Photo credit: Dorian Wallendar via Flickr
Farmer Kanna always prays twice, once for cause and once to his foreign god Sambar. But now he’s refused to make the spring sacrifice to Nynalla. It is one cut too many. Everyone grumbles, but he only protests louder. I shield my babes’ ears from his blasphemy.
The clouds roll across the plain, piling up like fresh-shorn wool in a god’s barn: dark below, shining white with anger on top. We rush to close up, but it’s too fast. The clouds surround us, sizzling, suffocating all earthly sound. I stare upwards, frozen. The sky cracks and pours out its deluge, drenching me instantly. Freed, I push against the winds to get the last sheep into the pen.
Huddled inside, the screaming storm batters us. Rain crashes sideways against the walls, seeping in. Lightning burns my vision. Thunder booms so loud, I cry.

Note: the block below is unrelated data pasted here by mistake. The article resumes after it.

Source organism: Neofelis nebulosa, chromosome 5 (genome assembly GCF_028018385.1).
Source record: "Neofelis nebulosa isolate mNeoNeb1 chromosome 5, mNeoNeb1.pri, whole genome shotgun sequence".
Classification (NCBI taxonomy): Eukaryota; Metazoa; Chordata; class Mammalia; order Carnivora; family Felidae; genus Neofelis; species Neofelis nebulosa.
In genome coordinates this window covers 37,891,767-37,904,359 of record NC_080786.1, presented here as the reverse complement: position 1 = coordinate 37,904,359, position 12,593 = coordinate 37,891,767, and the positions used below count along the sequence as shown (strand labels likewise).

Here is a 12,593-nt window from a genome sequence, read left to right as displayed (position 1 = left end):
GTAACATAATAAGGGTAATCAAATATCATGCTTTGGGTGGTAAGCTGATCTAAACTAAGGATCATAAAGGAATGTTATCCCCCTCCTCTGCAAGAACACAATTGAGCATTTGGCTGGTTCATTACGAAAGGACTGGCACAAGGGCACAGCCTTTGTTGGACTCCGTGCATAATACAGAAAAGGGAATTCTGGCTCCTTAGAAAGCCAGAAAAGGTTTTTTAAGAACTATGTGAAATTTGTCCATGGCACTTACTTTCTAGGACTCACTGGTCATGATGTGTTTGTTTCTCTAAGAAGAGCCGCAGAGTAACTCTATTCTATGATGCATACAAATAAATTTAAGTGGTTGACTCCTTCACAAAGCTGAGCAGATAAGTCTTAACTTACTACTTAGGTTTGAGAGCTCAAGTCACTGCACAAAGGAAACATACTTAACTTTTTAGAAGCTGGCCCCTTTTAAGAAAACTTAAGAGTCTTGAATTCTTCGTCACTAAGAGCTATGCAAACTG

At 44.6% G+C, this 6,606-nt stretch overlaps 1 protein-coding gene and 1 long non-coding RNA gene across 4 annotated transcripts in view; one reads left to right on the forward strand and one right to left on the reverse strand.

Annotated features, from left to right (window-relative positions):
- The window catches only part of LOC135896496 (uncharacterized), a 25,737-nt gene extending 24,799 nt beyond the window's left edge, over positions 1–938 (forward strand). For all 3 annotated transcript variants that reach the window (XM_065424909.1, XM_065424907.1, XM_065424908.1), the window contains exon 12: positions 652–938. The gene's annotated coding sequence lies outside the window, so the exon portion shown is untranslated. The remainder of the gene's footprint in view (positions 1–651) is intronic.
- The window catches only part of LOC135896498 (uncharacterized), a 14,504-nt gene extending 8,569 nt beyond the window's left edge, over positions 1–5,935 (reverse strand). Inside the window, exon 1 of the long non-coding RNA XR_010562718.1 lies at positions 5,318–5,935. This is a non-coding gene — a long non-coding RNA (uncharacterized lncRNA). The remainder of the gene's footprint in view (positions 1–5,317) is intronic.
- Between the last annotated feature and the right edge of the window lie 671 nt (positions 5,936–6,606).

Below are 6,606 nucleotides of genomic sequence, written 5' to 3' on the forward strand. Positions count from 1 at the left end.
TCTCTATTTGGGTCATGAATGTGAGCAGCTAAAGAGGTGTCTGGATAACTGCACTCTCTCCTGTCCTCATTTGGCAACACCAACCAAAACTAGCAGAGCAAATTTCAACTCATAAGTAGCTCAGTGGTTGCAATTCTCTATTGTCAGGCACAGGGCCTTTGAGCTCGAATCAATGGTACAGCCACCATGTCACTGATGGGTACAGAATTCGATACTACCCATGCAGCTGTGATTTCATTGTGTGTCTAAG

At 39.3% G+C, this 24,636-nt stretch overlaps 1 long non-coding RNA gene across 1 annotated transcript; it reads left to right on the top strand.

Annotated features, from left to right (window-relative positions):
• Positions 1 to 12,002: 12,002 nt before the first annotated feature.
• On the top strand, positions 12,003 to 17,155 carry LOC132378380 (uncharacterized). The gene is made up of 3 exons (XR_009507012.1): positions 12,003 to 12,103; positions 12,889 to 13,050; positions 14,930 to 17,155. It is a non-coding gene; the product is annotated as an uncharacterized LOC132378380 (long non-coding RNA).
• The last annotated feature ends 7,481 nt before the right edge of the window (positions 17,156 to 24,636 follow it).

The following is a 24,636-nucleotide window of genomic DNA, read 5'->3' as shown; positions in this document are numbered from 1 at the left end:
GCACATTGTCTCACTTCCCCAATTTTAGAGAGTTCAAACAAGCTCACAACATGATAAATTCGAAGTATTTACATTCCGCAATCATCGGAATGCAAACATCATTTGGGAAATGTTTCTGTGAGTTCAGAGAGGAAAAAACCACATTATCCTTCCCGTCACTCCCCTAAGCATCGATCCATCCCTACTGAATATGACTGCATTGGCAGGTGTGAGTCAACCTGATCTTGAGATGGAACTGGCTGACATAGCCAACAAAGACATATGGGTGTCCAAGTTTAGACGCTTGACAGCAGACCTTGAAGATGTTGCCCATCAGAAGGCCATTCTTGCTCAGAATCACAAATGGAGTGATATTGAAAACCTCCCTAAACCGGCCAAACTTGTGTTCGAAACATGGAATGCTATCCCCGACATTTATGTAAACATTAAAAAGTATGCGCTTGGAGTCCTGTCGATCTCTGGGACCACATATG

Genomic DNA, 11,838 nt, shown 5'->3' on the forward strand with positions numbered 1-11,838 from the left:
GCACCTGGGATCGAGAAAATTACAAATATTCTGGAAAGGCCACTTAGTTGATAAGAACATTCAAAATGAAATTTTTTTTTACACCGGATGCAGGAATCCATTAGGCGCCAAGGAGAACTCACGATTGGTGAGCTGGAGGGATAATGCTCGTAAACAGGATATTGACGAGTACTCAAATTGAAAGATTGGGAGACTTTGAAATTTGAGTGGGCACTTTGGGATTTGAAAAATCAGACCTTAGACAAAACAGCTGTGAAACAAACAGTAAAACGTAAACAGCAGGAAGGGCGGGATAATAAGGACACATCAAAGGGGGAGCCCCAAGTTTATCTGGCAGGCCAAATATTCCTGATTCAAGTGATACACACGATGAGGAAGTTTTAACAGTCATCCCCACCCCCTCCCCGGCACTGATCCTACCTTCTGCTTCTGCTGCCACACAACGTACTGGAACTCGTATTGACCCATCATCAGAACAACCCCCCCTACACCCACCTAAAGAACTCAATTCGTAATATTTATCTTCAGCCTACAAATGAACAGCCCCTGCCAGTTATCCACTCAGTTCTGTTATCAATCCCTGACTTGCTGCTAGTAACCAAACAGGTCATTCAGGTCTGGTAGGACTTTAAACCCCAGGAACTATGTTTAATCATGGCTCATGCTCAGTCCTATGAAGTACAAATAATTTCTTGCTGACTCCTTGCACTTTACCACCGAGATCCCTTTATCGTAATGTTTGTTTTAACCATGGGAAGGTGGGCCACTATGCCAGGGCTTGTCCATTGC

It lasts only an hour, but it washes away the seed we had sown, drowns the fields.
We find Kanna in a ditch, still clutching his lamb, both of them burned black.
His wife trembles, her reddened eyes pleading. “I begged him!”
We do not blame her. She is one of us, strong and true. She can stay.
Word count: 200. Written for this week’s Sunday Photo Fiction. It’s been a ridiculously long time since I’ve been able to participate in this challenge, as I’ve been crazy busy with work. It’s great to be back! Big thanks to Susan for hosting the challenge, and to Terri Smeigh for providing the original photo prompt (below). Click on the link to read the other stories written for this prompt, or to add your own!
For those of you keeping track of Eneana deities, Nynalla is another local name for Kakika, the first deity who discovered Eneana, who is associated with the strongest nature-related magic. (Although Sambar is pretty good with a lightning storm himself.)
Photo © Terri Smeigh